Ecosystem services: From Eye-Opening Metaphor to Complexity Blinder
Norgaard, R.B. 2010. "Ecosystem services: From eye-opening metaphor to complexity blinder". Ecological Economics. 69 (6): 1219-1227.
Norgaard's paper is a must read for any discussion about ecosystem services. The mix of both science-based and philosophical/holistic concept-type premises presented will, I think, appeal to both the lay readers and scientists alike. For the most part the narrative is surprisingly digestible, although complex, reflecting the cross-pollination of his focus in economics, agricultural economics, and his tenure in UC Berkeley's Energy and Resources Group.
The paper is both an overview of the evolution of ecological services as a "sales" concept for the larger public to become invested in the seriousness of global ecological degradation, and Norgaard's pitch for an entirely new paradigm for handling ecological restoration on a planet scale. Norgaard touches on a number of topics, including the impact of the [supra-national collaboration that resulted in the] Millennium Ecosystem Assessment findings of 2005; a bolstering of current ecological data as being incredibly rich, with the assertion that it is not the science that is weak, but rather the inappropriate attempt to apply this science to a model (Payment for Ecosystem Services) that it simply does not fit into; the need for global organizations to govern, measure and create equity between the developed and undeveloped worlds in the deployment of restoration; and the reinforcement of the oft forgotten fact that "science coevolves with the dominant forms of social organization" - and in so doing cautions us to not create a paradigm for ecological restoration that is steeped with the perceptions and power plays that created the predicament that we currently find our Earth in.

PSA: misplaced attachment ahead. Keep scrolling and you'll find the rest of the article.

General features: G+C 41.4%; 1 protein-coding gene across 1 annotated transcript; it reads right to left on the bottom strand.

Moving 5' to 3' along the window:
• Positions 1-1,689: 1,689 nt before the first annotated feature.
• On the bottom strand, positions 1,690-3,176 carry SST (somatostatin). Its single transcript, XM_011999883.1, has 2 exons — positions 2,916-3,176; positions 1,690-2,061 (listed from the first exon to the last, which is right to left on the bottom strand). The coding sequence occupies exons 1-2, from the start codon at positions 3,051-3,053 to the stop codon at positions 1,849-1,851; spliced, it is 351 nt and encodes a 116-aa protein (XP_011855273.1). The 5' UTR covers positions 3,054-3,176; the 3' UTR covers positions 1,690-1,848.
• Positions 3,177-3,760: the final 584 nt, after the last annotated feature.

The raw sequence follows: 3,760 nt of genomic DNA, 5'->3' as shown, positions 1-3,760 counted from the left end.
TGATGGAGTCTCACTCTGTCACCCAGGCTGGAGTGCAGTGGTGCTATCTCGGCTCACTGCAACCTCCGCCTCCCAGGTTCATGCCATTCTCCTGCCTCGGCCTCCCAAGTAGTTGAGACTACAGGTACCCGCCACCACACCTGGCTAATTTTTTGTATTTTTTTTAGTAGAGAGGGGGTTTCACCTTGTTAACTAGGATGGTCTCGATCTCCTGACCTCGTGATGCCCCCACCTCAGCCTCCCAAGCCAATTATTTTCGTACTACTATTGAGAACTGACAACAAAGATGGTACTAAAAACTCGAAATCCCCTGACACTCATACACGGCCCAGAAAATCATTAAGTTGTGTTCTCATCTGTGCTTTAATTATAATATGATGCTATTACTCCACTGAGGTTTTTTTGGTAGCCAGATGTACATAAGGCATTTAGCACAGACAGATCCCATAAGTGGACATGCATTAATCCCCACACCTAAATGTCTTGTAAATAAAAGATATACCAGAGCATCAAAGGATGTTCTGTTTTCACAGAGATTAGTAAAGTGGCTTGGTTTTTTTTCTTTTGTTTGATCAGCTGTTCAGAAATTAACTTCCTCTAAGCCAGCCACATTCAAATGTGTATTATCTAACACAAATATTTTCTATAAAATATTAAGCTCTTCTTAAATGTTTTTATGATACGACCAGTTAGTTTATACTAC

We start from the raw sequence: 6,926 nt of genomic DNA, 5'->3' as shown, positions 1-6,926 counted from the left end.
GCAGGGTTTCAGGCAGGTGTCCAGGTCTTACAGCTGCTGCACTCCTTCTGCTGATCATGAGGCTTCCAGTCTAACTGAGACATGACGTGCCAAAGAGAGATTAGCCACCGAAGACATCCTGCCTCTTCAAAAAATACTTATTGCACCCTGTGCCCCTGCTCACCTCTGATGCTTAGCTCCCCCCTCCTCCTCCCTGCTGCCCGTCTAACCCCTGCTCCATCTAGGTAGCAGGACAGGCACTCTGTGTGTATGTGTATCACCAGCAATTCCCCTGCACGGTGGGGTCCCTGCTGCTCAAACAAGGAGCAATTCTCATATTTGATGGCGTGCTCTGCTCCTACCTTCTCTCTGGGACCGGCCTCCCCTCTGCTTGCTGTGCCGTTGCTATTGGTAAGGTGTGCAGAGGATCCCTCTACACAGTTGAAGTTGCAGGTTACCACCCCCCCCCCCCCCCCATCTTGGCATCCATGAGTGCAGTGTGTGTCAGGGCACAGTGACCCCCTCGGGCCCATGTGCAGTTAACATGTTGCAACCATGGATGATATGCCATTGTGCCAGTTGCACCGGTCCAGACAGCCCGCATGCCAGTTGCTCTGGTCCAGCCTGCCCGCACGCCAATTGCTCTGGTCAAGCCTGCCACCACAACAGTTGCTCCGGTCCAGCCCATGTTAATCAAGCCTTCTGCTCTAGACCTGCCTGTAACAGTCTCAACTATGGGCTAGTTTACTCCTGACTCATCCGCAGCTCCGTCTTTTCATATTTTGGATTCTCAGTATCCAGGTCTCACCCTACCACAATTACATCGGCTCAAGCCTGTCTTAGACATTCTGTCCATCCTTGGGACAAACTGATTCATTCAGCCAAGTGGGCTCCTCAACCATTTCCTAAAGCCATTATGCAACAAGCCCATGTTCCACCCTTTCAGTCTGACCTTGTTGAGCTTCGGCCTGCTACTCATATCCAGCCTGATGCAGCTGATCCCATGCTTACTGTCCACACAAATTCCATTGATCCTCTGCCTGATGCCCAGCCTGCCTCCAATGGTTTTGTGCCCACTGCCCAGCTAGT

Norgaard touches on a multitude of issues, and in doing so illustrates the incredible complexity of the issue of ecological restoration. Admittedly I am still processing the article, and have not yet come up with criticisms, except perhaps the paternal ring of the writing style. I am hoping that others will read this an add some objectivity via criticism.